Navigation Telex System

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Navigation Telex System
Navigation Telex System

NAVTEX (Navigation Telex)- A Brief History

The inauspicious beginnings of NAVTEX was started by our cousins on the other side of the pond. During the 1970’s, the Post Office Coastal Radio Station in Cullercoats, United Kingdom began broadcasting weather forecasts and warnings for the North Sea and the English Channel using radio teletype. The favorable response was such that by 1983 this system became operational and the service extended to include the western sea areas. In 1985 the U.K. sea areas to the east became part of the system.

By 1987 NAVTEX was being adopted by other countries around the world and Marine Safety Information was included in the broadcasts and the frequency 518.0 kHz was formalized.

The NAVTEX system was incorporated into the regulations for the Global Maritime Distress and Safety System (GMDSS) and introduced with a phase in period from 1992 to 1999.

NAVTEX, an acronym for “NAVigational TEleX.” It is an internationally recognized, fully automated, medium frequency, direct printing service for delivery of marine weather forecasts, marine safety information, and other urgent information to vessels in both nearshore and offshore waters.

Since the NAVTEX (Navigation Telex) system is fully dedicated to marine usage, mariners will appreciate the fact that they will only receive the information that they really need.

NAVTEX is a component of the Worldwide Navigation Warning System (WWNWS) as well as a major element of the Global Maritime Distress Safety System (GMDSS.) The system was conceived and designed to provide a low cost Marine Safety Information broadcast system capable of reception from the sea buoy out to between 250 and 400 NM offshore. Much further than VHF capability.

Quality stand-alone NAVTEX receivers can be found starting at a price less than a top quality VHF marine radio. Other styles of NAVTEX receivers that require the use of a PC can be found at prices starting at a little over $200.00. When you consider that there are no user fess associated with the use of the system, I think it can be argued that they have met their design intent for a low cost safety broadcast system.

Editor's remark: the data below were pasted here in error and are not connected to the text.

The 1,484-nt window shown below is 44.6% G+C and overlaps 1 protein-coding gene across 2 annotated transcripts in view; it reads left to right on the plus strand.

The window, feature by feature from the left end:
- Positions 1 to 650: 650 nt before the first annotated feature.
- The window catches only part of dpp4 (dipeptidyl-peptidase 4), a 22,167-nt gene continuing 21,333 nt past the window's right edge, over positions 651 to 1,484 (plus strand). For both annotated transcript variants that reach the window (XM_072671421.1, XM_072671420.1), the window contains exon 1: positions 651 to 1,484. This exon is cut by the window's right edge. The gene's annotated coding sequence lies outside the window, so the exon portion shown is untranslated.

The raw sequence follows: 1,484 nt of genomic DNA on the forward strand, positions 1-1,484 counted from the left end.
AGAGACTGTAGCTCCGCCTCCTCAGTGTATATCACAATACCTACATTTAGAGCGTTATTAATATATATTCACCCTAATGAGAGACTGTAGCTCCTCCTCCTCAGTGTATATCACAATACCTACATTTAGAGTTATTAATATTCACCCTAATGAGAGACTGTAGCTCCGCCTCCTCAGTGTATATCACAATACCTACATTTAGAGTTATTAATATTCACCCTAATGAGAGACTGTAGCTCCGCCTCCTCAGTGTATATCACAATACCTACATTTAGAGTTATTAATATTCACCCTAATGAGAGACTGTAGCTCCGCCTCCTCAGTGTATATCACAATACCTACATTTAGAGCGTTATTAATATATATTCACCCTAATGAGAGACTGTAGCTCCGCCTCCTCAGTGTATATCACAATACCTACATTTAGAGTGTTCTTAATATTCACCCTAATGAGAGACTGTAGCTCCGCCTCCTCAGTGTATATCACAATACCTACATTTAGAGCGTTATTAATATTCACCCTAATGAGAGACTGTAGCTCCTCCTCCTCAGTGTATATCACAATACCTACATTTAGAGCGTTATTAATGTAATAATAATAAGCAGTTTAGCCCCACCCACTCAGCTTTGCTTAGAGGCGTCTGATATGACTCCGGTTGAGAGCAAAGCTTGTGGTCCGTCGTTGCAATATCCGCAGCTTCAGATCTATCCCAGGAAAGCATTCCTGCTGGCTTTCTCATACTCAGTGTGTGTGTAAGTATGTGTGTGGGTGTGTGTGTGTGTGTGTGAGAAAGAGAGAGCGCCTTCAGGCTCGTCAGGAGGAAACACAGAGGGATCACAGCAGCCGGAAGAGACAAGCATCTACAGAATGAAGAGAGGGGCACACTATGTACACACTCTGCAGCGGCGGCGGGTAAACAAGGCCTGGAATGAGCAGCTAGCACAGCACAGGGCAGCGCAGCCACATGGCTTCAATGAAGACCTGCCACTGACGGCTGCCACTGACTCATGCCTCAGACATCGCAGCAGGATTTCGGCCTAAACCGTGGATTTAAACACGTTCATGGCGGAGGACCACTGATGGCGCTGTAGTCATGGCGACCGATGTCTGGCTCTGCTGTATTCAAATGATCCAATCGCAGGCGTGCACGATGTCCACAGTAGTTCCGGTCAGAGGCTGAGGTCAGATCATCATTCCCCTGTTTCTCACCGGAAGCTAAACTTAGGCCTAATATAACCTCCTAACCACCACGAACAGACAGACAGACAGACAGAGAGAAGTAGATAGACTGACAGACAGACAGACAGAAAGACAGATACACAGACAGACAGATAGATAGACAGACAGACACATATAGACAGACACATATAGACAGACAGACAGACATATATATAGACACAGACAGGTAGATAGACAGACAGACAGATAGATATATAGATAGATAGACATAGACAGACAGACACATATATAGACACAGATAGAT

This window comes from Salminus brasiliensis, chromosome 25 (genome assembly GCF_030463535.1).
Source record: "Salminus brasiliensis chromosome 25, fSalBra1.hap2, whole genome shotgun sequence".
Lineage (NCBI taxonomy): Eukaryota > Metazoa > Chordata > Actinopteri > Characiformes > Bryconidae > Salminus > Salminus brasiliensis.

NAVTEX being a fully automated system, provides the user with numerous benefits :

  • Very little user interaction, in most cases, you simply turn it on.
  • Low cost, you simply have to purchase the receiver.
  • Readable text formatted messages.
  • Can be integrated into your existing electronics package.
  • Fully automated – no tuning, no squelch adjustment, no volume control. Basically this thing is idiot proof (a very important consideration in my particular case).

What Does NAVTEX Do?

The NAVTEX system basically broadcasts text messages over MF/HF-SSB radio for automatic reception either by dedicated NAVTEX receivers or operator controlled reception using any radio capable of tuning the required frequencies. When using a non-dedicated NAVTEX receiver, a PC and appropriate software is normally used for decoding the signal along with displaying or printing of the received messages.

There are (2) types of NAVTEX transmissions available to the mariner : The first and most important for the cruising sailor being the “International Broadcast.” For those sticking a little closer to home; the “National Broadcast” becomes their primary source of information. The international broadcasts are always in English everywhere in the world, while national broadcasts are generally done in the host nation’s language that the transmitting station is located in.

NAVTEX transmissions are made from stations strategically located so as to provide continuous coverage along any given coastline and typically have a small area of overlapping coverage.

Read more : The Use of Navigation Telex

The Navtex Receiver

The NAVTEX receiver is basically a pre-tuned MF/HF-SSB receiver incorporating signal processing software to decode the incoming transmissions.

The receiver also has some user programmability that allows certain types of information to be excluded from the broadcast.

These transmissions are then converted to text format that can be read. This removes much of the uncertainty when you are only able to listen to a broadcast and then try to remember what the significant wave heights were that were reported at the beginning of the broadcast.

The frequencies used for NAVTEX broadcasts are internationally agreed upon and do not change. Currently there is one frequency set aside for international broadcasts and two frequencies used for national or special purpose broadcasts.

Best of all, NAVTEX receivers are functional right out of the box. Simply connect the antenna and a source of power and you are ready to go. All you have to do is turn it on! Okay, I may have over simplified this last part a bit, but truly, setup on a NAVTEX receiver is no big deal. It is no more complicated than installing a marine VHF Radio.

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